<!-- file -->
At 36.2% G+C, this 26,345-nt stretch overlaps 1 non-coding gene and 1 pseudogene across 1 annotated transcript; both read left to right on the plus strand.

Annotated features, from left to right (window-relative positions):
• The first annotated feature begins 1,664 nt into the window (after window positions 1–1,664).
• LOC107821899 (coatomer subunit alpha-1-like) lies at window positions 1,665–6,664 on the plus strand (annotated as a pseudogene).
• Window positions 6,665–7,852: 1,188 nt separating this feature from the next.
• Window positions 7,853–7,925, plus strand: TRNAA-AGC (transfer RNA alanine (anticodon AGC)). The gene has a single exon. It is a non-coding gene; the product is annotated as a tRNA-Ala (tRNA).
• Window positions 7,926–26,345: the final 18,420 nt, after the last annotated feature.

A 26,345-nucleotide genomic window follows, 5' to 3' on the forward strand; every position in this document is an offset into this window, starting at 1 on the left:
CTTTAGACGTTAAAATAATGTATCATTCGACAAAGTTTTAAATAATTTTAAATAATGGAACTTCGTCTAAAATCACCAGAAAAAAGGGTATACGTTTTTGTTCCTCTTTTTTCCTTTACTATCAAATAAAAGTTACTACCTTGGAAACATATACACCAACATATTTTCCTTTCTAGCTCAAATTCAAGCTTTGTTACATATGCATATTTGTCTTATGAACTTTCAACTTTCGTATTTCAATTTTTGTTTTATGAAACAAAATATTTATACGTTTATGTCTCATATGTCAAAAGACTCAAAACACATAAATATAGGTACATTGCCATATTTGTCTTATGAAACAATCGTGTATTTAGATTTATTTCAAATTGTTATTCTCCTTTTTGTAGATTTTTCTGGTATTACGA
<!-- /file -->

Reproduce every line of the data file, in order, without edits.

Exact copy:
At 36.2% G+C, this 26,345-nt stretch overlaps 1 non-coding gene and 1 pseudogene across 1 annotated transcript; both read left to right on the plus strand.

Annotated features, from left to right (window-relative positions):
• The first annotated feature begins 1,664 nt into the window (after window positions 1–1,664).
• LOC107821899 (coatomer subunit alpha-1-like) lies at window positions 1,665–6,664 on the plus strand (annotated as a pseudogene).
• Window positions 6,665–7,852: 1,188 nt separating this feature from the next.
• Window positions 7,853–7,925, plus strand: TRNAA-AGC (transfer RNA alanine (anticodon AGC)). The gene has a single exon. It is a non-coding gene; the product is annotated as a tRNA-Ala (tRNA).
• Window positions 7,926–26,345: the final 18,420 nt, after the last annotated feature.

A 26,345-nucleotide genomic window follows, 5' to 3' on the forward strand; every position in this document is an offset into this window, starting at 1 on the left:
CTTTAGACGTTAAAATAATGTATCATTCGACAAAGTTTTAAATAATTTTAAATAATGGAACTTCGTCTAAAATCACCAGAAAAAAGGGTATACGTTTTTGTTCCTCTTTTTTCCTTTACTATCAAATAAAAGTTACTACCTTGGAAACATATACACCAACATATTTTCCTTTCTAGCTCAAATTCAAGCTTTGTTACATATGCATATTTGTCTTATGAACTTTCAACTTTCGTATTTCAATTTTTGTTTTATGAAACAAAATATTTATACGTTTATGTCTCATATGTCAAAAGACTCAAAACACATAAATATAGGTACATTGCCATATTTGTCTTATGAAACAATCGTGTATTTAGATTTATTTCAAATTGTTATTCTCCTTTTTGTAGATTTTTCTGGTATTACGA